• Increased funding and support for FireSmart programming across Alberta, including increased accessibility to non-FPA municipalities that have historically faced challenges in accessing FireSmart grant funding opportunities,
  • Provincial funding for the establishment and ongoing operation of seasonal wildfire suppression crew resources, operated by non-FPA municipalities in strategic, wildfire prone areas across Alberta,
  • The establishment of an advisory committee comprised of key stakeholders to guide the development of a long-term, sustainable strategy to mitigate wildfire risk and support effective management of large wildfires outside the forest protection area.

As wildfire seasons across Alberta grow in length and intensity, they are placing a substantial drain on municipal resources and budgets. Action is necessary to ensure Alberta’s municipalities are well positioned to protect Albertans from the increasing threat of wildfire.

RMA Background:

RMA has no active resolutions directly related to this issue.

Government Response:

Alberta Environment and Protected Areas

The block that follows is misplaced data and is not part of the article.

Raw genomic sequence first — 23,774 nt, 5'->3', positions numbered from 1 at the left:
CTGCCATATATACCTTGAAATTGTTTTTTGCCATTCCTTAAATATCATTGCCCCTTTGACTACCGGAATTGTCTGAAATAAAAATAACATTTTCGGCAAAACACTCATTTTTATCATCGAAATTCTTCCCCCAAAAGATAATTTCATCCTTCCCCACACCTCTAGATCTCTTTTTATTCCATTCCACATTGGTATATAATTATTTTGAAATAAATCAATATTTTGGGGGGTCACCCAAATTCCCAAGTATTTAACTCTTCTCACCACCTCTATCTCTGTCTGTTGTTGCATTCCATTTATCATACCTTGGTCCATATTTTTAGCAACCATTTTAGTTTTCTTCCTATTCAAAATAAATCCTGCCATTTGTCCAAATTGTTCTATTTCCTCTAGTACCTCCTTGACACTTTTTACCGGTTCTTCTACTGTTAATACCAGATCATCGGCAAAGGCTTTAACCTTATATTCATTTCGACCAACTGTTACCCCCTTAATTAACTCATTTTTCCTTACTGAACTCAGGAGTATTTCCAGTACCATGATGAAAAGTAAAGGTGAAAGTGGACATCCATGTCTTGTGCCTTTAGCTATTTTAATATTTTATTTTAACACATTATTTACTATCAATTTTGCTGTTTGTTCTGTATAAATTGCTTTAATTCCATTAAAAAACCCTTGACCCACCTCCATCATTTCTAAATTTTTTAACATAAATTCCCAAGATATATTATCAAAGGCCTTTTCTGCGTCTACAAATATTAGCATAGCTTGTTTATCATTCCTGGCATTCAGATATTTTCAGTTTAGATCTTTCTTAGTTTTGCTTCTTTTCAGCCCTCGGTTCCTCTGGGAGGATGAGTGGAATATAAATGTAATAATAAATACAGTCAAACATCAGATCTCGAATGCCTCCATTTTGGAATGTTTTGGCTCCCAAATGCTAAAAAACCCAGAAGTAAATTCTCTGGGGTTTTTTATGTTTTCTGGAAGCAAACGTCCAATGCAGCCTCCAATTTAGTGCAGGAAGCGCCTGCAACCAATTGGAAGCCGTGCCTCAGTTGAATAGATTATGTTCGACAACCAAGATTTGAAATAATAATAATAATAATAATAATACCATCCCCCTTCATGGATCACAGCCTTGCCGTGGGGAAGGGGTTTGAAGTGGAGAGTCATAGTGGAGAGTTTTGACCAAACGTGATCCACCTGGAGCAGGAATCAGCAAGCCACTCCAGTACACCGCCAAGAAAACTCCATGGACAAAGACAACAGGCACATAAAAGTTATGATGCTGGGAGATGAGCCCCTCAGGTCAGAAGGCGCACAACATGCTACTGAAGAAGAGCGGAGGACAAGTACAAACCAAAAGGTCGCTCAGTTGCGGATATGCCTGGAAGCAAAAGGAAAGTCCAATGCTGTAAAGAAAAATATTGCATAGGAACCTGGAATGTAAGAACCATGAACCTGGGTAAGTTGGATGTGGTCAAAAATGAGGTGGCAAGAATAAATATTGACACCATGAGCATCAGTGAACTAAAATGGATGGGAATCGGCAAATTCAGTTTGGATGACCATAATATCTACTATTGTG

Sub-regional caribou plans aim to maintain a working landscape that can support the economic, recreational, and traditional land-use values of multiple users while improving habitat outcomes for caribou recovery.

As part of caribou sub-regional planning, Environment and Protected Areas is considering options to incorporate wildfire risk mitigation as part of management approaches in a sub-region. In addition, caribou sub-regional plans for the Bistcho Lake and Cold Lake sub-regions recognize the importance of maintaining the riparian areas around waterways and the benefits they provide, including flood mitigation.

Municipal Affairs

Forestry and Parks is responsible for wildland fire fighting in the FPA. For wildfires outside the FPA, local authorities retain responsibility but may request mutual aid from Forestry and Parks for technical assistance or resources. Each municipality is responsible for determining the level of fire service appropriate for its community.